Ed note. Esther Nakkazi is freelance science journalist based in Uganda. She is attending the Pacific Health Summit, underway in Seattle this week.
By Esther Nakkazi
One of the Pacific Health Summit auxiliary events was a site visit to PATH, an international non-profit organization, which included a tour for PATH’s Product Development Shop and Research Laboratory led by Dr. Chris Elias, the PATH CEO.
The tour exposed us to health devices, diagnostics and spray-dried vaccines that have the potential to improve women and children’s lives.
At PATH designs of practical health technologies that serve common health problem are made and according to Dr. Elias most designs that work are also the least expensive.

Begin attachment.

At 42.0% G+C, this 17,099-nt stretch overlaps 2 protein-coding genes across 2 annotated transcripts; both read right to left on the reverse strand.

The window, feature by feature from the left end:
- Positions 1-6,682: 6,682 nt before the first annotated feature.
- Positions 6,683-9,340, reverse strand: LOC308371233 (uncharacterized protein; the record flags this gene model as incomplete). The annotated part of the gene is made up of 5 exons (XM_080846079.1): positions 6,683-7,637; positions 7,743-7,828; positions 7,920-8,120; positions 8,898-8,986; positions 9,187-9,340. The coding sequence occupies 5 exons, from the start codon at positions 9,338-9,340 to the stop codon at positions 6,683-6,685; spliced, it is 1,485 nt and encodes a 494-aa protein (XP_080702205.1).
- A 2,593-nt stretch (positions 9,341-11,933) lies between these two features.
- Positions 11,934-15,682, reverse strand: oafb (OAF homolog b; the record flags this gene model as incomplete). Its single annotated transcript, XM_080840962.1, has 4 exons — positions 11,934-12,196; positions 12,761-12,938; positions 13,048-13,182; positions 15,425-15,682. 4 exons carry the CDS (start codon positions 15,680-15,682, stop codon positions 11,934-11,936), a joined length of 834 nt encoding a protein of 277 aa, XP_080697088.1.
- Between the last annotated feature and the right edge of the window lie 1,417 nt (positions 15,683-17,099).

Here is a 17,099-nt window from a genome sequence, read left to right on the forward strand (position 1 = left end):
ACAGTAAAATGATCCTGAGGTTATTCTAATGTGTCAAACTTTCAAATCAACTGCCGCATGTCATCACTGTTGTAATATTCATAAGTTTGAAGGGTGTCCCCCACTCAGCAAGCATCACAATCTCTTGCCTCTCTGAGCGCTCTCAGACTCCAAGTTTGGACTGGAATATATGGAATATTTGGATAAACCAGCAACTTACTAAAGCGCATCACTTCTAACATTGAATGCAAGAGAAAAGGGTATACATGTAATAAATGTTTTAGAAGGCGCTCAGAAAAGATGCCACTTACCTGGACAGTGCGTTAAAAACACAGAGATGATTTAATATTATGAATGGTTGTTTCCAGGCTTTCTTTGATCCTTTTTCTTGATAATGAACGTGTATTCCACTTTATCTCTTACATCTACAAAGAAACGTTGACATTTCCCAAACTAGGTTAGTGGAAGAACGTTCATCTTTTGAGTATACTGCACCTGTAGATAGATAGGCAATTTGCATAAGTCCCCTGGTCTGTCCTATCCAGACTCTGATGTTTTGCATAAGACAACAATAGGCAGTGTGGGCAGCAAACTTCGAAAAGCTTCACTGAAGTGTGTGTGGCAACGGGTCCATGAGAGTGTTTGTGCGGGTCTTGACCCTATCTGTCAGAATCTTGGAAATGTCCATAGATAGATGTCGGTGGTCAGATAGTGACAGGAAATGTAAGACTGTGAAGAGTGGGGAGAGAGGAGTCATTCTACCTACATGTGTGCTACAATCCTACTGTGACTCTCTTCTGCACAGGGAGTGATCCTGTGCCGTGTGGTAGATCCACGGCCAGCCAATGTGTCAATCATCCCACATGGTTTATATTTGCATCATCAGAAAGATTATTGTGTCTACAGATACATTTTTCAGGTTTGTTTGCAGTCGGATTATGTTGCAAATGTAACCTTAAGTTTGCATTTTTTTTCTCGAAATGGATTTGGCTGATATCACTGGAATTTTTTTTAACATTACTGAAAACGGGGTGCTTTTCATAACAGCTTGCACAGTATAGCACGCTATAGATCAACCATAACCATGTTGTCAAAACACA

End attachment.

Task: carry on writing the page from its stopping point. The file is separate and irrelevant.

“If you want to improve people’s lives, develop new technologies, simultaneously work with governments to fit them into the local systems and then scale it up,” said Dr. Elias.
However, he cautioned that most of these products need behavior change to get people to use them like the Insecticide Treated bed nets (ITNs).
Some of the new products on PATH’s rack are a new type of woman’s condom funded by the Dutch government (which is less noisy), a jet injector, SILCS diaphragm that acts like a contraceptive and a women’s garment to stop hemorrhage.